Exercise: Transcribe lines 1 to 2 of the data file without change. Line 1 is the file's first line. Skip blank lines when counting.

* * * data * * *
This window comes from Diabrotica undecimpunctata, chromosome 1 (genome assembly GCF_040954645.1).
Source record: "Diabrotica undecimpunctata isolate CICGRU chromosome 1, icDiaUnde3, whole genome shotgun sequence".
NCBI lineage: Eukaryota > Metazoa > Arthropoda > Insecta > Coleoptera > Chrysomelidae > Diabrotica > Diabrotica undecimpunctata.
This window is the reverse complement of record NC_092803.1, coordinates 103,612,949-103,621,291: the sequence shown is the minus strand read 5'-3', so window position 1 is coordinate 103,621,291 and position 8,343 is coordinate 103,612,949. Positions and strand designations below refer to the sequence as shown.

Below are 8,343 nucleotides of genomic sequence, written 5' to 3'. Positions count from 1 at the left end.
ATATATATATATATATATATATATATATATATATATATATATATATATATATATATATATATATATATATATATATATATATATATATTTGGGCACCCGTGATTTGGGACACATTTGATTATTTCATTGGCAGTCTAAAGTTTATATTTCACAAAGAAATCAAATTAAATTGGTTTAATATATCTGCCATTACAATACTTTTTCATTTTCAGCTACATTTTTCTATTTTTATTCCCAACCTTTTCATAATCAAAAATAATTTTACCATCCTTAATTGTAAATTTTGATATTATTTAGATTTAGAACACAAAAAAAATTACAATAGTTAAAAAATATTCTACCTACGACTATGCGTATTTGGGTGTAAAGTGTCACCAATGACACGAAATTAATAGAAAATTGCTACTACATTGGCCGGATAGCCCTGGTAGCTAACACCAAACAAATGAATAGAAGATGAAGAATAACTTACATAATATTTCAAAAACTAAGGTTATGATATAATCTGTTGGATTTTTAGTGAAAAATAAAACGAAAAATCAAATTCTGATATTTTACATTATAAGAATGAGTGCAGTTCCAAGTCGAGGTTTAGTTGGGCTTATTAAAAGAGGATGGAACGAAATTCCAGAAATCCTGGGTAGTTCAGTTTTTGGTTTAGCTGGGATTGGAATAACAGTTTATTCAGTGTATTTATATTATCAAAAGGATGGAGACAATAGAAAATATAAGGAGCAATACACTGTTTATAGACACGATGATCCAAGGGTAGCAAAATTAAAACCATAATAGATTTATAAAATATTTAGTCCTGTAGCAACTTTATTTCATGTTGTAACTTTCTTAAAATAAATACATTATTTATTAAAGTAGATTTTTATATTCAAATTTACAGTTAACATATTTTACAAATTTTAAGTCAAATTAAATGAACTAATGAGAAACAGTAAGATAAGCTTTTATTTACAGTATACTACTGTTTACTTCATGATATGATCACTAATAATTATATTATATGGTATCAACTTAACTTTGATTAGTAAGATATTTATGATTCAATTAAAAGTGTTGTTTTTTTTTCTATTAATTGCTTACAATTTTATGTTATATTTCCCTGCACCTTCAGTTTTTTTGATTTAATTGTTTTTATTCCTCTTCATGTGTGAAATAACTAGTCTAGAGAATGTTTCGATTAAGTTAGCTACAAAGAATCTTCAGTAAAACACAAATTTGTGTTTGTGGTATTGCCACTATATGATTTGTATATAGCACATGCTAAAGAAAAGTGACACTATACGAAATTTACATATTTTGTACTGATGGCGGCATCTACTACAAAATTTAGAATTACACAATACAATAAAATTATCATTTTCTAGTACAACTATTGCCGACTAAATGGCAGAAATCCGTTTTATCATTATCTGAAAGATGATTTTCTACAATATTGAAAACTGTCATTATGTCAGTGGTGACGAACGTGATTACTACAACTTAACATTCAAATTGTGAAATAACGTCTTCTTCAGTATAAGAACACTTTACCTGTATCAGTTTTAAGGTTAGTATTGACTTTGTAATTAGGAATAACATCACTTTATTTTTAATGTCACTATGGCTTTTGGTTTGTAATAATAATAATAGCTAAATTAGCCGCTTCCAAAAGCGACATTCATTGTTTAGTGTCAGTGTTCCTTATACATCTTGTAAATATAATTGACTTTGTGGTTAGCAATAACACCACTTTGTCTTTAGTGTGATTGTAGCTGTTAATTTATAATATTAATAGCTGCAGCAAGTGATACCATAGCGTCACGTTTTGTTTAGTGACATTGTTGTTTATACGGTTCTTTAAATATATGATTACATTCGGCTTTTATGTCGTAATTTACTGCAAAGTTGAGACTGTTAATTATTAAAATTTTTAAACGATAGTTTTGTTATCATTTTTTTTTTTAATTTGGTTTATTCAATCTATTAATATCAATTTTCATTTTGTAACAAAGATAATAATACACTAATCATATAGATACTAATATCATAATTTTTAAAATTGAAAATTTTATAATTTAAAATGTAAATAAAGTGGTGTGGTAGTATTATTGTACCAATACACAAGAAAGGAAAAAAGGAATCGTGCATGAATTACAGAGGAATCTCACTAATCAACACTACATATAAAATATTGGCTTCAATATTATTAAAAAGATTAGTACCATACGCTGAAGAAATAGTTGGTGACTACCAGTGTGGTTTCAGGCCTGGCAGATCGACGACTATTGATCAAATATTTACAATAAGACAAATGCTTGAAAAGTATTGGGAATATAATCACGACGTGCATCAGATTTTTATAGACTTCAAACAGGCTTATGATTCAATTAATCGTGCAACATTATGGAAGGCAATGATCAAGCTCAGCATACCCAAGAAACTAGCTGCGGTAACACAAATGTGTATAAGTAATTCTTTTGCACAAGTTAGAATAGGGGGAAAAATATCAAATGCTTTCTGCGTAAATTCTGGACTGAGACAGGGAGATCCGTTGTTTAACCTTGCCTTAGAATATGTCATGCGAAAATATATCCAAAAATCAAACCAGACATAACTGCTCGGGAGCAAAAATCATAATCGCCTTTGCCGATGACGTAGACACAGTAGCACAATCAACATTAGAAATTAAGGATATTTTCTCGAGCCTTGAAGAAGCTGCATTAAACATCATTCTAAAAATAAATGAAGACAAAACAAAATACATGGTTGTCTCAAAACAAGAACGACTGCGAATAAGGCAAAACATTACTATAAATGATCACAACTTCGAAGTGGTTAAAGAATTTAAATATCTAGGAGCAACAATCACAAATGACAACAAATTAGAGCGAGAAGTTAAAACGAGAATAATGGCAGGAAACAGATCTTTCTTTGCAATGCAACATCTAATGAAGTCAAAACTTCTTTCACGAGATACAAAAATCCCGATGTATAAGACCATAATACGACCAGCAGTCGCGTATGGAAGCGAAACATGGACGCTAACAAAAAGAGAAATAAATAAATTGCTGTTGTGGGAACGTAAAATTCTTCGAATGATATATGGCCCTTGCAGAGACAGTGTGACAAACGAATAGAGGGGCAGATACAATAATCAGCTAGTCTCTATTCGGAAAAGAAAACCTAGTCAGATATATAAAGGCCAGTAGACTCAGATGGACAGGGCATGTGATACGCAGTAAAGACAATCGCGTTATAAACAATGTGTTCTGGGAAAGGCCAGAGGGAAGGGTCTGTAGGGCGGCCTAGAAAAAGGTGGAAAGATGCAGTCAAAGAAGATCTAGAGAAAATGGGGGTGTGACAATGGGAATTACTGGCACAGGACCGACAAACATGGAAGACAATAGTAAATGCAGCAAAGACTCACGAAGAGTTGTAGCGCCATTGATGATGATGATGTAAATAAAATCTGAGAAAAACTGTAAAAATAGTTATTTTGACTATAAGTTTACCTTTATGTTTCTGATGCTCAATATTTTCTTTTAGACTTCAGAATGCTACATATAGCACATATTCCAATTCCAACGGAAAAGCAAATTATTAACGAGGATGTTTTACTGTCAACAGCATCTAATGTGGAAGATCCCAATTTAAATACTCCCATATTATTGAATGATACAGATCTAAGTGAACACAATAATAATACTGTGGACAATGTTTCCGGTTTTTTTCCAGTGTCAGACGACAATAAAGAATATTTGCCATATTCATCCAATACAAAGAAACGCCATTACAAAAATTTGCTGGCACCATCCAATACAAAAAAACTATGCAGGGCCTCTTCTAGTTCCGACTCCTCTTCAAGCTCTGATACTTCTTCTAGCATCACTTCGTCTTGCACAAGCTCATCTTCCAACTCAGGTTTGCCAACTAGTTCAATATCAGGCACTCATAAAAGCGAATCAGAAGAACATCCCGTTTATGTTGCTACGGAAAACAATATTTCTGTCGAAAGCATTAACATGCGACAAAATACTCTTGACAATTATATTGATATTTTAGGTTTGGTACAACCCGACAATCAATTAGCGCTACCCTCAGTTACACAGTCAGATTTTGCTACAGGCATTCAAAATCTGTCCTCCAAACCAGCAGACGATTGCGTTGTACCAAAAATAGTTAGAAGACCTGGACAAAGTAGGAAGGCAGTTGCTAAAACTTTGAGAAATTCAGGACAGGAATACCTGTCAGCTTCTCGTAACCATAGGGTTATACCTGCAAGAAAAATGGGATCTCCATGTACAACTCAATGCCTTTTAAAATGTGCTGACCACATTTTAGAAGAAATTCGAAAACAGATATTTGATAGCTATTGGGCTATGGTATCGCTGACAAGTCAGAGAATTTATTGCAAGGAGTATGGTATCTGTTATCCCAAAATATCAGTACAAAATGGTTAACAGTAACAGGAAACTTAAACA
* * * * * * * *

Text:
This window comes from Diabrotica undecimpunctata, chromosome 1 (genome assembly GCF_040954645.1).
Source record: "Diabrotica undecimpunctata isolate CICGRU chromosome 1, icDiaUnde3, whole genome shotgun sequence".